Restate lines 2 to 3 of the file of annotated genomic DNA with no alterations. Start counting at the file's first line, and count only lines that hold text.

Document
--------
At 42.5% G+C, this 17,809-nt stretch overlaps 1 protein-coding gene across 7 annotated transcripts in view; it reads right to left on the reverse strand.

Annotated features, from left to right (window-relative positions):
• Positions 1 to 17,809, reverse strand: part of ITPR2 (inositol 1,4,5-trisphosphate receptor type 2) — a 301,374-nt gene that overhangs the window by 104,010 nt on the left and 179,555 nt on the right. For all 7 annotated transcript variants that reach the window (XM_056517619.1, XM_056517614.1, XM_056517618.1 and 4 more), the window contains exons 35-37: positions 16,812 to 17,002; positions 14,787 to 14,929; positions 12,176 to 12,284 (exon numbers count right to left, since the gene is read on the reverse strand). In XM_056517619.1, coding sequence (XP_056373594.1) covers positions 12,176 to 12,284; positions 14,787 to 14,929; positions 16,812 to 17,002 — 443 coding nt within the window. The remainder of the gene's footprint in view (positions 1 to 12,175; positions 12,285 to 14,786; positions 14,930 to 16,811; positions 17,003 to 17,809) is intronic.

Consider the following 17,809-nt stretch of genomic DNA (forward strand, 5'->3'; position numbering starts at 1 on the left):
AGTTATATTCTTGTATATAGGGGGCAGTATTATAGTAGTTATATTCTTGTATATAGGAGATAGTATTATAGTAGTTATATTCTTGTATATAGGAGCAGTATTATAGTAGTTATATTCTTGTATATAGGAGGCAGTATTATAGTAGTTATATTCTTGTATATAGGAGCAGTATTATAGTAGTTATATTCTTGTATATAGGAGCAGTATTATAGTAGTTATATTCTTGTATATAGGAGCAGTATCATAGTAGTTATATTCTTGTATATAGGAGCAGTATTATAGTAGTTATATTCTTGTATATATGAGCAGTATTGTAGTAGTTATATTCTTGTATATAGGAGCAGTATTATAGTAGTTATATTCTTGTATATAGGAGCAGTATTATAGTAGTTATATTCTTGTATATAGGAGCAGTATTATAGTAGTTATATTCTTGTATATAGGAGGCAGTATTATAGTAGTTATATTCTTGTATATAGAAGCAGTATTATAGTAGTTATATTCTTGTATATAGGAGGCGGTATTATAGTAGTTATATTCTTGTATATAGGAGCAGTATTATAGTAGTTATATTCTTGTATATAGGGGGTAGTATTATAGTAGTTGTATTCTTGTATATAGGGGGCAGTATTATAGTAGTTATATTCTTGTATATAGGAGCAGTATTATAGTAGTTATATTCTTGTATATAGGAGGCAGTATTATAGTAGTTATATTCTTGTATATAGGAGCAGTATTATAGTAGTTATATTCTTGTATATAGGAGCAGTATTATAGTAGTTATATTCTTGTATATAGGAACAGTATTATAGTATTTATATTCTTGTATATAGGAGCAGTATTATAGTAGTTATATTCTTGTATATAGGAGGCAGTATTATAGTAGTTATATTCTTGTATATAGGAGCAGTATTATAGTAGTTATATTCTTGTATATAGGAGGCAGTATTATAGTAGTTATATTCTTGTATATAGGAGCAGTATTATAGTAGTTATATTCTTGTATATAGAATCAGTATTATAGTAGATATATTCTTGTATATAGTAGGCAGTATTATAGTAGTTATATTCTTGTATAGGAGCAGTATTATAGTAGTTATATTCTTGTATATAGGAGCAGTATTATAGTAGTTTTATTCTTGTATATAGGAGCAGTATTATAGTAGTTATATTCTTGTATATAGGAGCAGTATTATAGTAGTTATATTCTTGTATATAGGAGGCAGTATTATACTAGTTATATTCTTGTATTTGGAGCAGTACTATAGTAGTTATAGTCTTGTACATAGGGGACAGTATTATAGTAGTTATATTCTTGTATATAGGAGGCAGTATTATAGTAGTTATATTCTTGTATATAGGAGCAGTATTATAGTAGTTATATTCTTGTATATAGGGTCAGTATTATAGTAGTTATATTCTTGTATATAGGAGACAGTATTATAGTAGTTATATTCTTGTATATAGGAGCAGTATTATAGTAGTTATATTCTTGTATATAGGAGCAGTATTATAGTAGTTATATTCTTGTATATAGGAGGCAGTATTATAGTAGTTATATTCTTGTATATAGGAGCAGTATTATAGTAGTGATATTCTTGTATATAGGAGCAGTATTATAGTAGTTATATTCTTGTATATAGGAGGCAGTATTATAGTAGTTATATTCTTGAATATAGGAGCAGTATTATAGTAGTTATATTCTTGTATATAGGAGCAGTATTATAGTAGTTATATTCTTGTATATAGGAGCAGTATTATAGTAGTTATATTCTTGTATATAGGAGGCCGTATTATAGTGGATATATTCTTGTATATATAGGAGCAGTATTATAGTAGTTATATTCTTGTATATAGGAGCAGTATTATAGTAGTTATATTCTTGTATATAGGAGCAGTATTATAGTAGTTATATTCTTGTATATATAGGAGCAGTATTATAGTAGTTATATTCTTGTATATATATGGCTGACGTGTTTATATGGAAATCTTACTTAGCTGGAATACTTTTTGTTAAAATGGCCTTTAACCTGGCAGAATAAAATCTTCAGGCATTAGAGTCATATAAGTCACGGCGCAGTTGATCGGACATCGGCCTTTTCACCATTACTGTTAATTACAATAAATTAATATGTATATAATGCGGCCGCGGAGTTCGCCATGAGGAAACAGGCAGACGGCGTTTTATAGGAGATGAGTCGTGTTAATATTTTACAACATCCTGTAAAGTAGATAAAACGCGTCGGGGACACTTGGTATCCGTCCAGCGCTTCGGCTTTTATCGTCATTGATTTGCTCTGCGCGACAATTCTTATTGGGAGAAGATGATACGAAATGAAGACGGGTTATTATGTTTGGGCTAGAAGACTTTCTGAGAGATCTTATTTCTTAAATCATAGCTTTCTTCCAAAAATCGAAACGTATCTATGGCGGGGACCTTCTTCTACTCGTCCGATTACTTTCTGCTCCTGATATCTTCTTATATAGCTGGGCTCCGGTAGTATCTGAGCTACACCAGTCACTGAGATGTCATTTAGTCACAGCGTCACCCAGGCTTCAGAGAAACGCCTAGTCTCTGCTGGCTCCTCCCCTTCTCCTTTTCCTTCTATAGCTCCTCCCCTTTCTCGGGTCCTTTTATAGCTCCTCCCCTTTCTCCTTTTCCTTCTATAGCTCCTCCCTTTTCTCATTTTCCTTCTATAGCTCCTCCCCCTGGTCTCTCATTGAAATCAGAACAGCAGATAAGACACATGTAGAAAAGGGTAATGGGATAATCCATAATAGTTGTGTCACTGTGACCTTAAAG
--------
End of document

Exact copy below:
Annotated features, from left to right (window-relative positions):
• Positions 1 to 17,809, reverse strand: part of ITPR2 (inositol 1,4,5-trisphosphate receptor type 2) — a 301,374-nt gene that overhangs the window by 104,010 nt on the left and 179,555 nt on the right. For all 7 annotated transcript variants that reach the window (XM_056517619.1, XM_056517614.1, XM_056517618.1 and 4 more), the window contains exons 35-37: positions 16,812 to 17,002; positions 14,787 to 14,929; positions 12,176 to 12,284 (exon numbers count right to left, since the gene is read on the reverse strand). In XM_056517619.1, coding sequence (XP_056373594.1) covers positions 12,176 to 12,284; positions 14,787 to 14,929; positions 16,812 to 17,002 — 443 coding nt within the window. The remainder of the gene's footprint in view (positions 1 to 12,175; positions 12,285 to 14,786; positions 14,930 to 16,811; positions 17,003 to 17,809) is intronic.